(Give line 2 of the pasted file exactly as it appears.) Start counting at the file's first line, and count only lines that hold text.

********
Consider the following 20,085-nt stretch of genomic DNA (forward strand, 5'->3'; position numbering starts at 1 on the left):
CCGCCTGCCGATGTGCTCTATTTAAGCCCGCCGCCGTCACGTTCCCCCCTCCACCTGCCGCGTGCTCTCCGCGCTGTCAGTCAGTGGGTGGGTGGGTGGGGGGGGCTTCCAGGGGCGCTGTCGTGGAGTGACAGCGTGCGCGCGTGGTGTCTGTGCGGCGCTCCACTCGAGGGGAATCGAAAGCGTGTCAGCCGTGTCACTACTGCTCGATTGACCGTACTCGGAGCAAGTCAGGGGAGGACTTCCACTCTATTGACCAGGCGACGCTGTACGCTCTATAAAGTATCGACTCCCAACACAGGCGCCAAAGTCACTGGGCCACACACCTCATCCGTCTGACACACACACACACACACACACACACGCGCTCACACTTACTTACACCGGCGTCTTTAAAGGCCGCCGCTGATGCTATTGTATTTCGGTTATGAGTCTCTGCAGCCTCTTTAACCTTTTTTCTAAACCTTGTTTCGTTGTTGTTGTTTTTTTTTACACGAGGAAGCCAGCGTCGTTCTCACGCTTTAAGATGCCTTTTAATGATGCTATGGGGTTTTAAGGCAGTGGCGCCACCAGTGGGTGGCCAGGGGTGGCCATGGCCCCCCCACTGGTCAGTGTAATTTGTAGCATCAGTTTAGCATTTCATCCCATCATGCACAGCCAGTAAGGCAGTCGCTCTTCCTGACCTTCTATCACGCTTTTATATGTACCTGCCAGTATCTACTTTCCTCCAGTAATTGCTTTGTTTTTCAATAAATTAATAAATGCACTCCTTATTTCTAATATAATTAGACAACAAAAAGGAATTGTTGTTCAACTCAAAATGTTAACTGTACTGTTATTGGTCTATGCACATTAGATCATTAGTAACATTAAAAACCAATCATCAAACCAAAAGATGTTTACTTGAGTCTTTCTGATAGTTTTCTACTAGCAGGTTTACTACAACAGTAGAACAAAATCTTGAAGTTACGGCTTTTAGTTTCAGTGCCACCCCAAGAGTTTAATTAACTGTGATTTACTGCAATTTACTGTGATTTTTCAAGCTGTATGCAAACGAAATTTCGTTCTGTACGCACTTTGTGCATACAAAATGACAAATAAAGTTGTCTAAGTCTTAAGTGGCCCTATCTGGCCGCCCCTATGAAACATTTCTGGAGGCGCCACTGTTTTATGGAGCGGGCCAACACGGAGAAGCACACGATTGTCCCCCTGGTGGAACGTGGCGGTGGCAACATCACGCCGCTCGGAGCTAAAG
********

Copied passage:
CCGCCTGCCGATGTGCTCTATTTAAGCCCGCCGCCGTCACGTTCCCCCCTCCACCTGCCGCGTGCTCTCCGCGCTGTCAGTCAGTGGGTGGGTGGGTGGGGGGGGCTTCCAGGGGCGCTGTCGTGGAGTGACAGCGTGCGCGCGTGGTGTCTGTGCGGCGCTCCACTCGAGGGGAATCGAAAGCGTGTCAGCCGTGTCACTACTGCTCGATTGACCGTACTCGGAGCAAGTCAGGGGAGGACTTCCACTCTATTGACCAGGCGACGCTGTACGCTCTATAAAGTATCGACTCCCAACACAGGCGCCAAAGTCACTGGGCCACACACCTCATCCGTCTGACACACACACACACACACACACACACGCGCTCACACTTACTTACACCGGCGTCTTTAAAGGCCGCCGCTGATGCTATTGTATTTCGGTTATGAGTCTCTGCAGCCTCTTTAACCTTTTTTCTAAACCTTGTTTCGTTGTTGTTGTTTTTTTTTACACGAGGAAGCCAGCGTCGTTCTCACGCTTTAAGATGCCTTTTAATGATGCTATGGGGTTTTAAGGCAGTGGCGCCACCAGTGGGTGGCCAGGGGTGGCCATGGCCCCCCCACTGGTCAGTGTAATTTGTAGCATCAGTTTAGCATTTCATCCCATCATGCACAGCCAGTAAGGCAGTCGCTCTTCCTGACCTTCTATCACGCTTTTATATGTACCTGCCAGTATCTACTTTCCTCCAGTAATTGCTTTGTTTTTCAATAAATTAATAAATGCACTCCTTATTTCTAATATAATTAGACAACAAAAAGGAATTGTTGTTCAACTCAAAATGTTAACTGTACTGTTATTGGTCTATGCACATTAGATCATTAGTAACATTAAAAACCAATCATCAAACCAAAAGATGTTTACTTGAGTCTTTCTGATAGTTTTCTACTAGCAGGTTTACTACAACAGTAGAACAAAATCTTGAAGTTACGGCTTTTAGTTTCAGTGCCACCCCAAGAGTTTAATTAACTGTGATTTACTGCAATTTACTGTGATTTTTCAAGCTGTATGCAAACGAAATTTCGTTCTGTACGCACTTTGTGCATACAAAATGACAAATAAAGTTGTCTAAGTCTTAAGTGGCCCTATCTGGCCGCCCCTATGAAACATTTCTGGAGGCGCCACTGTTTTATGGAGCGGGCCAACACGGAGAAGCACACGATTGTCCCCCTGGTGGAACGTGGCGGTGGCAACATCACGCCGCTCGGAGCTAAAG